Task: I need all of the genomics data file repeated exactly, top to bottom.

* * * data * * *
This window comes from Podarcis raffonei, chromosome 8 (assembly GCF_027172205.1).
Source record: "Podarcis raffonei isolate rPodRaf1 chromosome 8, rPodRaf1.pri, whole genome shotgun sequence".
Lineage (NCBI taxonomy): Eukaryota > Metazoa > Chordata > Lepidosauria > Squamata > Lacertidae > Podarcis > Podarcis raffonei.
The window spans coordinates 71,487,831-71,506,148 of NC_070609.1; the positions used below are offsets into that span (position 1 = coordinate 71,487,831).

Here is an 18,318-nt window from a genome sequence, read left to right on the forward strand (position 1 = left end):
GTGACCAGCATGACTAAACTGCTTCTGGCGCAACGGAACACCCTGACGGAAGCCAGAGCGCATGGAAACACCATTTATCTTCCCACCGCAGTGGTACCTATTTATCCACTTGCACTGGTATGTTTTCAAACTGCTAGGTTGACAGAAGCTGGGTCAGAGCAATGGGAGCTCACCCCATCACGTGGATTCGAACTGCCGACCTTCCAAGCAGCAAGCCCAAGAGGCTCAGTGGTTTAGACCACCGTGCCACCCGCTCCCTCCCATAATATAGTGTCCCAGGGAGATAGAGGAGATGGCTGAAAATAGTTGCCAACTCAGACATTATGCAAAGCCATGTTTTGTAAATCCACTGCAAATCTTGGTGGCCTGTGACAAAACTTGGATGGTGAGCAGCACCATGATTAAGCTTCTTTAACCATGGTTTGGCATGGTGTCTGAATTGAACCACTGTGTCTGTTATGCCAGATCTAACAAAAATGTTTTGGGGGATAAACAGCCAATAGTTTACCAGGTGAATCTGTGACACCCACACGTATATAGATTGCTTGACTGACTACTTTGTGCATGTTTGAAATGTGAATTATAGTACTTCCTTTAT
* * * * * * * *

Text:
This window comes from Podarcis raffonei, chromosome 8 (assembly GCF_027172205.1).
Source record: "Podarcis raffonei isolate rPodRaf1 chromosome 8, rPodRaf1.pri, whole genome shotgun sequence".
Lineage (NCBI taxonomy): Eukaryota > Metazoa > Chordata > Lepidosauria > Squamata > Lacertidae > Podarcis > Podarcis raffonei.
The window spans coordinates 71,487,831-71,506,148 of NC_070609.1; the positions used below are offsets into that span (position 1 = coordinate 71,487,831).

Here is an 18,318-nt window from a genome sequence, read left to right on the forward strand (position 1 = left end):
GTGACCAGCATGACTAAACTGCTTCTGGCGCAACGGAACACCCTGACGGAAGCCAGAGCGCATGGAAACACCATTTATCTTCCCACCGCAGTGGTACCTATTTATCCACTTGCACTGGTATGTTTTCAAACTGCTAGGTTGACAGAAGCTGGGTCAGAGCAATGGGAGCTCACCCCATCACGTGGATTCGAACTGCCGACCTTCCAAGCAGCAAGCCCAAGAGGCTCAGTGGTTTAGACCACCGTGCCACCCGCTCCCTCCCATAATATAGTGTCCCAGGGAGATAGAGGAGATGGCTGAAAATAGTTGCCAACTCAGACATTATGCAAAGCCATGTTTTGTAAATCCACTGCAAATCTTGGTGGCCTGTGACAAAACTTGGATGGTGAGCAGCACCATGATTAAGCTTCTTTAACCATGGTTTGGCATGGTGTCTGAATTGAACCACTGTGTCTGTTATGCCAGATCTAACAAAAATGTTTTGGGGGATAAACAGCCAATAGTTTACCAGGTGAATCTGTGACACCCACACGTATATAGATTGCTTGACTGACTACTTTGTGCATGTTTGAAATGTGAATTATAGTACTTCCTTTAT